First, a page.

Crises are exactly when we need to think about what they might be going through, and realize that the partnership we have with our employees is more than a transaction. If we’ve ever asked our people to make sacrifices, like working over a weekend without extra pay, we should be thinking first about how we can support them through the tough times. When we do right by people when they really need it, they will run through walls again for our organizations when things return to normal.

Let them know it’s okay to breathe and talk about it. In a situation like COVID-19 where everything is disrupted and people are now adjusting to things like working from home, it is naturally going to be difficult and frustrating.

The best advice is to encourage people to turn off the TV and stop frequently checking the news websites. As fast as news is happening, it will not make a difference in what we can control ourselves. Right now most of us know what our day will look like, and nothing that comes out in the news is going to materially change it. If we avoid the noisy inputs, we’ll be much better able to focus and get our brains to stop spinning on things we can’t control.

And this may be the only time I would advocate for more meetings. If you don’t have at least a daily standup with your team, you should. And encourage everyone to have a video-enabled setup if at all possible. We may not be able to be in the same room, but the sense of engagement with video is much greater than audio-only calls.

We also risk spiraling if we think too much about how our companies are struggling, or if our teams cannot achieve what our organizations need to be successful. It’s like the difference in sports between practice and the big game. Normal times are when we game plan, we strategize, and work on our fundamentals. Crises are the time to focus and leave it all on the field.

That said, do not fail to observe and note what works well and where you struggle. If you had problems with data quality or inefficient processes before the crisis, you are not fixing them now. Pull out the duct tape and find a way through it. But later, when the crisis subsides, learn from the experience and get better for next time.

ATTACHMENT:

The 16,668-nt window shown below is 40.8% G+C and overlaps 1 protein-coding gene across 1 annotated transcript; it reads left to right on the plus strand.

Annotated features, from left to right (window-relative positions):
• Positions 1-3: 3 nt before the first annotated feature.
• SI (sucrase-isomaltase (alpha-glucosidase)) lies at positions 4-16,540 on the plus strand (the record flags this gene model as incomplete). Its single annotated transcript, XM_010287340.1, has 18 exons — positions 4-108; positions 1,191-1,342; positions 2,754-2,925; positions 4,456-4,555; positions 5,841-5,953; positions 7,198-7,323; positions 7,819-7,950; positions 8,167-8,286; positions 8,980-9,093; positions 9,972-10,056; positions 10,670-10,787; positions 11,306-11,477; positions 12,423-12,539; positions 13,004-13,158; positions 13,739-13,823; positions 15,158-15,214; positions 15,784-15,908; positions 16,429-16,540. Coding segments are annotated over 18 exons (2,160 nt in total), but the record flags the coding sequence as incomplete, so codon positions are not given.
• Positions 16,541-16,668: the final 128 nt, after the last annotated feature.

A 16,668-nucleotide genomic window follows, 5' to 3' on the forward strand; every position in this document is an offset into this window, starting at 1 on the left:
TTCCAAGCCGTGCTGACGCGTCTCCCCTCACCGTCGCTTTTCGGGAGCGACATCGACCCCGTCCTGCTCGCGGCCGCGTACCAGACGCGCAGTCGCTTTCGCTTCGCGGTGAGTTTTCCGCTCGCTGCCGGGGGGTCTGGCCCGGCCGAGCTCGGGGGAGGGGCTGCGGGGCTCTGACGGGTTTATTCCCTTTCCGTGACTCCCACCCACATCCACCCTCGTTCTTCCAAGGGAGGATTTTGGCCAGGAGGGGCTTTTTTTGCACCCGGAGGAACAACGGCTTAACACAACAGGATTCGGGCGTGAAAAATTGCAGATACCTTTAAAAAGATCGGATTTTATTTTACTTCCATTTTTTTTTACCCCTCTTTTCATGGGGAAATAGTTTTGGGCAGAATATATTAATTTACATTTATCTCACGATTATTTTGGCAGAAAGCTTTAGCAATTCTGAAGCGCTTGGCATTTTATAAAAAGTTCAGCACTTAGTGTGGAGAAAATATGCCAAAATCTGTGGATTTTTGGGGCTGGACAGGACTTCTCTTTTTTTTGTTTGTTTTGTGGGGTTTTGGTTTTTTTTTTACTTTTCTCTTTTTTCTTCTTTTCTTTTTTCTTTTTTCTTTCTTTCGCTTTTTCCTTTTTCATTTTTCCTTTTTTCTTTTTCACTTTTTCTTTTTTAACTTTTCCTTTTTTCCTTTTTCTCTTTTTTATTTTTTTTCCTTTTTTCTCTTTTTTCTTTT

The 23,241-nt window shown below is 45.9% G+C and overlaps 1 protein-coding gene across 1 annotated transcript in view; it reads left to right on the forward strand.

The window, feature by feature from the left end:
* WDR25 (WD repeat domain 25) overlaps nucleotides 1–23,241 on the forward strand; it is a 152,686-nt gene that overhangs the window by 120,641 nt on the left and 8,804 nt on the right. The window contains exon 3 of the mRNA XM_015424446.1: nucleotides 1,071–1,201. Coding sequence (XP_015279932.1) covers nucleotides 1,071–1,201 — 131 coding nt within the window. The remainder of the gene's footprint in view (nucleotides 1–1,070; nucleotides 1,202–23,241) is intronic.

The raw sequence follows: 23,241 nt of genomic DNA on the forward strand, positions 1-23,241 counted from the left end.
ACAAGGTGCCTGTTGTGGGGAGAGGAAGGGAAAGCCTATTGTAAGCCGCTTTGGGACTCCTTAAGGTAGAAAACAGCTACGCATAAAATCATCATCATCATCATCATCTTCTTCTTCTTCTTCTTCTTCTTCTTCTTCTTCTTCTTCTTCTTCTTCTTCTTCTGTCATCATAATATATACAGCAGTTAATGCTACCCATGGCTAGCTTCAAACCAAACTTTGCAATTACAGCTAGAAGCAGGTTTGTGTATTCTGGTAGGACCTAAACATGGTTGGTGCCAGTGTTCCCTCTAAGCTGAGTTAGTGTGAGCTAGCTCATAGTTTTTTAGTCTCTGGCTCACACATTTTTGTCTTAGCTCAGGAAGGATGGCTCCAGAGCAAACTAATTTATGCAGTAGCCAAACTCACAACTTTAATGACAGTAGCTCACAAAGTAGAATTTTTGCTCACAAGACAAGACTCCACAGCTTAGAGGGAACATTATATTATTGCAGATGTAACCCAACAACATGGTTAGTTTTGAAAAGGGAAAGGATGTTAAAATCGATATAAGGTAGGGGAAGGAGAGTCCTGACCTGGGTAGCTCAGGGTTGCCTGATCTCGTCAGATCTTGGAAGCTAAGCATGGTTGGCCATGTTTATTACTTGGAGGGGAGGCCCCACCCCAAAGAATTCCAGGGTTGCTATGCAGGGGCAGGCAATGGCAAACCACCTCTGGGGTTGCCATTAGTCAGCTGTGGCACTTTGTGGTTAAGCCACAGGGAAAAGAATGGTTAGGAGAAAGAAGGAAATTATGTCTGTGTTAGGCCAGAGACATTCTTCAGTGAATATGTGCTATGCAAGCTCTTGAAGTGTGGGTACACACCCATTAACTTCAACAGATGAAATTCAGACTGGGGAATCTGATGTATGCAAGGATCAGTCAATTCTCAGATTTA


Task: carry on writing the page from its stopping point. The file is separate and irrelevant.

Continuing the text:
Find a hobby. Anything you can do to clear your head and separate work from the other considerations in your life. We may feel like the weight of the world is on our shoulders, and without a pressure release we will not be able to sustain this level of stress and remain as productive as our teams, businesses, and families need us.

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Opinion Editorials

Declutter your quarantine workspace (and brain)

(EDITORIAL) Can’t focus? Decluttering your workspace can help you increase productivity, save money, and reduce stress.

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It’s safe to say that we’ve all been spending a lot more time in our homes these last few months. This leads us to fixate on the things we didn’t have time for before – like a loose doorknob or an un-alphabetized bookshelf.

The same goes for our workspaces. Many of us have had to designate a spot at home to use for work purposes. For those of you who still need to remain on-site, you’ve likely been too busy to focus on your surroundings.

Cleaning and organizing your workspace every so often is important, regardless of the state of the world, and with so much out of our control right now, this is one of the few things we can control.

Whether you’re working from a home office or an on-site office, take some time for quarantine decluttering. According to The Washington Post, decluttering can increase your productivity, lower stress, and save money (I don’t know about you, but just reading those three things makes me feel better already).

Clutter can cause us to feel overwhelmed and make us feel a bit frazzled. Having an office space filled with piles of paper containing irrelevant memos from five years ago or 50 different types of pens, has got to go – recycle that mess and reduce your stress. The same goes with clearing files from your computer; everything will run faster.

Speaking of running faster, decluttering and creating a cleaner workspace will also help you be more efficient and productive. Build this habit by starting small: try tidying up a bit at the end of every workday, setting yourself up for a ready-to-roll morning.

Cleaning also helps you take stock of stuff that you have so that you don’t end up buying more of it. Create a designated spot for your tools and supplies so that they’re more visible – this way, you’ll always know what you have and what needs to be replenished. This will help you stop buying more of the same product that you already have and save you money.

So, if you’ve been looking to improve your focus and clearing a little bit of that ‘quarantine brain’, start by getting your workspace in order. You’ll be amazed at how good it feels to declutter and be “out with the old”; you may even be inspired to do the same for your whole house. Regardless, doing this consistently will create a positive shift in your life, increasing productivity, reducing stress, and saving you money.